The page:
By Kathy McGrath
When Lori Gagnon got involved with the CCRA several years ago, she didn’t realize her skills would soon come in very handy. As a seasoned marketing and fundraising professional, Lori was able to seamlessly take the lead in the CCRA’s recent fundraiser for the Tony Stacey Centre for Veterans Care.
Lori, who works as a regional manager with Canadian Tire’s Jumpstart charity, has worked in marketing and fundraising for 15 years. Prior to working for Jumpstart, she spent 10 years at the Heart and Stroke Foundation.
“When I heard about the $12,000 funding request (from Tony Stacey Centre), I saw the potential to engage the community,” she said. “The long-term care centres have been so ravished by COVID-19, I thought people would want to help in some way, but they might not know how.”
Lori suggested a strategy where the CCRA would match community donations to a total of $10,000. The idea was soon embraced by the executive committee and many members jumped on board to help. In the end, the campaign was so successful the CCRA had to pony up the 10 grand as part of the $23,000 raised.
“I think the community trusts the CCRA as an entity,” said Lori. “We also had supporters like Councillor Jennifer McKelvie who stood behind us and helped amplify the message.”
For months Lori and her husband, who continue to work during the pandemic, have been caring full-time for their young daughters, aged 2 and 6. “It’s exhausting looking after two little people who can’t do much for themselves. You get so tired and in your own little world dealing with it all,” she said. Despite the extra demands on her time, Lori found the campaign to be energizing. “It was something I felt good about and I looked forward to checking the campaign tally and seeing the number go up.”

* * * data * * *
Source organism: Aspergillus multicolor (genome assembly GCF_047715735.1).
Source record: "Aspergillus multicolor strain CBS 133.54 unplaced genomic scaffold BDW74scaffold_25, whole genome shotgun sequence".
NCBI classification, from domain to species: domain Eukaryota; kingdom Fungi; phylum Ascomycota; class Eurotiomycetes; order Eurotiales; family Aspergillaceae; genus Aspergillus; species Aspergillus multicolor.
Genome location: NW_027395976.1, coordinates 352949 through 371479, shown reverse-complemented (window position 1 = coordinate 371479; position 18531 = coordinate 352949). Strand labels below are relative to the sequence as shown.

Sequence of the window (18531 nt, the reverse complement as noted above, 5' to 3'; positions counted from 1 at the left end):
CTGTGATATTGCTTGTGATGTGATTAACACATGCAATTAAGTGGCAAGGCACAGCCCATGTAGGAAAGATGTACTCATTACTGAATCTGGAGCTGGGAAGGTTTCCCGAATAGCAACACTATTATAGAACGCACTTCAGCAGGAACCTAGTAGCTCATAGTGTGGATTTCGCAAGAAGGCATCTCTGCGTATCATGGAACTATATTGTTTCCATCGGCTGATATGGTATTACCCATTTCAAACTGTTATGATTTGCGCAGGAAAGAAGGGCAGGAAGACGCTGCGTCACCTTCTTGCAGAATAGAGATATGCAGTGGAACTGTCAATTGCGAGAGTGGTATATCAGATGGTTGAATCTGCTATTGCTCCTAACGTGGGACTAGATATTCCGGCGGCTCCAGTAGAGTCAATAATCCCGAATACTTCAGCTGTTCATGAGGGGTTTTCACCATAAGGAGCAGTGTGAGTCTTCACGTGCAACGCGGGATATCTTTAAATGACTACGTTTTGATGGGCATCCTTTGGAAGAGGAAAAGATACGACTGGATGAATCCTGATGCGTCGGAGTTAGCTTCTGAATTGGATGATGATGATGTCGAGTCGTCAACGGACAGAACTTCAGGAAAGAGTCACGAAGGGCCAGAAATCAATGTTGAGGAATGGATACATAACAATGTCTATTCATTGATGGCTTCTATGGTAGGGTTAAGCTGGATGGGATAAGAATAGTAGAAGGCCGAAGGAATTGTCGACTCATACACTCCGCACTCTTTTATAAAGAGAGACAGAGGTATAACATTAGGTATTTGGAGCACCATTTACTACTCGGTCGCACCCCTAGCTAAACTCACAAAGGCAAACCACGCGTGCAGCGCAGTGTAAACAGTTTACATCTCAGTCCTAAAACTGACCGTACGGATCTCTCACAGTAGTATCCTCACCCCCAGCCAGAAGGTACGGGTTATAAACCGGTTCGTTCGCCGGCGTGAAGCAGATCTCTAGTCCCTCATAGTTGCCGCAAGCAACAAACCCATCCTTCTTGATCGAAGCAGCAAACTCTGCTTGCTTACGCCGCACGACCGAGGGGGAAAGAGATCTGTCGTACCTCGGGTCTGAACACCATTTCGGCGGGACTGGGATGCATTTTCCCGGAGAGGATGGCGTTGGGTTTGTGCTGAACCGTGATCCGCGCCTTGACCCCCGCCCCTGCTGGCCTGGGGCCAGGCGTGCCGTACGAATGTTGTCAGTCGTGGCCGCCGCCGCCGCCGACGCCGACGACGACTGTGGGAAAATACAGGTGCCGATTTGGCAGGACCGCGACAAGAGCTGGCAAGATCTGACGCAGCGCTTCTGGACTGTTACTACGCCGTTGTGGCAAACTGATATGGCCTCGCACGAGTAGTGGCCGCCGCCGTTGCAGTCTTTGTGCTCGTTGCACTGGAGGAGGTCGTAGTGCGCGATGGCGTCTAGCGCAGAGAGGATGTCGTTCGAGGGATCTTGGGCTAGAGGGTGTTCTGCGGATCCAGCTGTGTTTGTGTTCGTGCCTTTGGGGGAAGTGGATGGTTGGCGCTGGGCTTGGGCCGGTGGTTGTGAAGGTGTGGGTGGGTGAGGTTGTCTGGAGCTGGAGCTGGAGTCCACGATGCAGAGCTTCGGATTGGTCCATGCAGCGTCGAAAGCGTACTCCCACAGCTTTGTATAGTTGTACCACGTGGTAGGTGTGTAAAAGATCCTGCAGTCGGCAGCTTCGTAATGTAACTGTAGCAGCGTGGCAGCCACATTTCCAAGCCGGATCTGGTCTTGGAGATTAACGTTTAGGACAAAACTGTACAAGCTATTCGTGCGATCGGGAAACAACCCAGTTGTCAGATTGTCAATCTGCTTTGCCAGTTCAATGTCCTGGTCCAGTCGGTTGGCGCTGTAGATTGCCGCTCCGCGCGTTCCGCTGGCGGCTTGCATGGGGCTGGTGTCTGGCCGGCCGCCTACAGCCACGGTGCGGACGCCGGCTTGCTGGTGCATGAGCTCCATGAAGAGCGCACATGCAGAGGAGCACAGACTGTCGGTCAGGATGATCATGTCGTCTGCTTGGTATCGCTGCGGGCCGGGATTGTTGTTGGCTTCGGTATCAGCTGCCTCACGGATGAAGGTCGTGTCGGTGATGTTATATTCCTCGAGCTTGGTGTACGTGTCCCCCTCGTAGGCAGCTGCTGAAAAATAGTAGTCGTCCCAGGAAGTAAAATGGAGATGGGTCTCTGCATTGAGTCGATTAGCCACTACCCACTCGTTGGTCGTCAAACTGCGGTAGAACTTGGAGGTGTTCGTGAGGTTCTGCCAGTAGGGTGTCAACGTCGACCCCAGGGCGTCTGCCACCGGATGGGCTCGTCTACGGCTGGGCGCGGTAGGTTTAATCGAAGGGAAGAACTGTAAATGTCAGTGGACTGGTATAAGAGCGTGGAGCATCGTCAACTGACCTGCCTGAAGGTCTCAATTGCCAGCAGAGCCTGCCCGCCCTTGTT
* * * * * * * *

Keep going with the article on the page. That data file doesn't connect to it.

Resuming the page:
Lori and her husband moved to Centennial almost six years ago with their eldest child and a dog. “My husband grew up in North Toronto and I’m originally from King City, which was a small town back then,” said Lori. The couple discovered the Centennial area while out on a drive one day. The neighbourhood offered affordable homes close to the 401 and near the waterfront trail, which they found appealing.
Since moving here, Lori has made lots of friends through the neighbourhood Facebook groups. “I’m probably a member of 10 or 15 different local groups with different interests – there’s an online platform for everything.” Since proximity to friends is important for young families, Lori said it’s great to have so many nearby.
Always a joiner, she first volunteered on Centennial’s Winterfest committee and eventually joined the CCRA as a member-at-large. She thinks volunteering is a great way to meet people and do something good for the community you live in.
She thinks there is also a role for those who don’t have much time to commit. “We’ve had a couple of new faces that come and listen at the monthly CCRA meetings,” she said. “It’s a thing – you can go and listen and not be committed!
“If you want to participate in the conversation, we welcome that too because it makes for a richer dialogue,“ she added.